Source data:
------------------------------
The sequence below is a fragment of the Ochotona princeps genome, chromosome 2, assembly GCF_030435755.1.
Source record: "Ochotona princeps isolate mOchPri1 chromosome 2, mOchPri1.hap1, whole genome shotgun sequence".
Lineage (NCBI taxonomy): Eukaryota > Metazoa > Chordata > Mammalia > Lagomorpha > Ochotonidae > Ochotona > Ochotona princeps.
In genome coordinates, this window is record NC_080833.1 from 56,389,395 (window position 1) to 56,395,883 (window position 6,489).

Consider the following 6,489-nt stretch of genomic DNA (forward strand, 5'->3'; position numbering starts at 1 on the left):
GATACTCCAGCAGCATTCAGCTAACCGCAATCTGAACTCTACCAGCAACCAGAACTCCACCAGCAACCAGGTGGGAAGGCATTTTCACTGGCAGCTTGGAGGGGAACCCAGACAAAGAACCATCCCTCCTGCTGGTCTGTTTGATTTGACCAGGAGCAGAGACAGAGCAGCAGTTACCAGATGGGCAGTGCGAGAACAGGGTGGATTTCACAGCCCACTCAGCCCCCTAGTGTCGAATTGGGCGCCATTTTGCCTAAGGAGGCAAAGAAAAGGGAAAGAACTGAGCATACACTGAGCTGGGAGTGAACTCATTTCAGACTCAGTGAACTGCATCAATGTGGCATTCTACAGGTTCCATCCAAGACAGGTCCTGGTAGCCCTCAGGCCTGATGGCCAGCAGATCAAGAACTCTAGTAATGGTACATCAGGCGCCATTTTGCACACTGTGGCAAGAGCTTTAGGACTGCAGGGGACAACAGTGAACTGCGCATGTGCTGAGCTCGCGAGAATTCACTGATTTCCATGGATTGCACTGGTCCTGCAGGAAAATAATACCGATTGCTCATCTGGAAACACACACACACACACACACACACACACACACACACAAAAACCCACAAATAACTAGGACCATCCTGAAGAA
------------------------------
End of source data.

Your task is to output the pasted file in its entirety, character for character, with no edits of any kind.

The sequence below is a fragment of the Ochotona princeps genome, chromosome 2, assembly GCF_030435755.1.
Source record: "Ochotona princeps isolate mOchPri1 chromosome 2, mOchPri1.hap1, whole genome shotgun sequence".
Lineage (NCBI taxonomy): Eukaryota > Metazoa > Chordata > Mammalia > Lagomorpha > Ochotonidae > Ochotona > Ochotona princeps.
In genome coordinates, this window is record NC_080833.1 from 56,389,395 (window position 1) to 56,395,883 (window position 6,489).

Consider the following 6,489-nt stretch of genomic DNA (forward strand, 5'->3'; position numbering starts at 1 on the left):
GATACTCCAGCAGCATTCAGCTAACCGCAATCTGAACTCTACCAGCAACCAGAACTCCACCAGCAACCAGGTGGGAAGGCATTTTCACTGGCAGCTTGGAGGGGAACCCAGACAAAGAACCATCCCTCCTGCTGGTCTGTTTGATTTGACCAGGAGCAGAGACAGAGCAGCAGTTACCAGATGGGCAGTGCGAGAACAGGGTGGATTTCACAGCCCACTCAGCCCCCTAGTGTCGAATTGGGCGCCATTTTGCCTAAGGAGGCAAAGAAAAGGGAAAGAACTGAGCATACACTGAGCTGGGAGTGAACTCATTTCAGACTCAGTGAACTGCATCAATGTGGCATTCTACAGGTTCCATCCAAGACAGGTCCTGGTAGCCCTCAGGCCTGATGGCCAGCAGATCAAGAACTCTAGTAATGGTACATCAGGCGCCATTTTGCACACTGTGGCAAGAGCTTTAGGACTGCAGGGGACAACAGTGAACTGCGCATGTGCTGAGCTCGCGAGAATTCACTGATTTCCATGGATTGCACTGGTCCTGCAGGAAAATAATACCGATTGCTCATCTGGAAACACACACACACACACACACACACACACACACACACAAAAACCCACAAATAACTAGGACCATCCTGAAGAA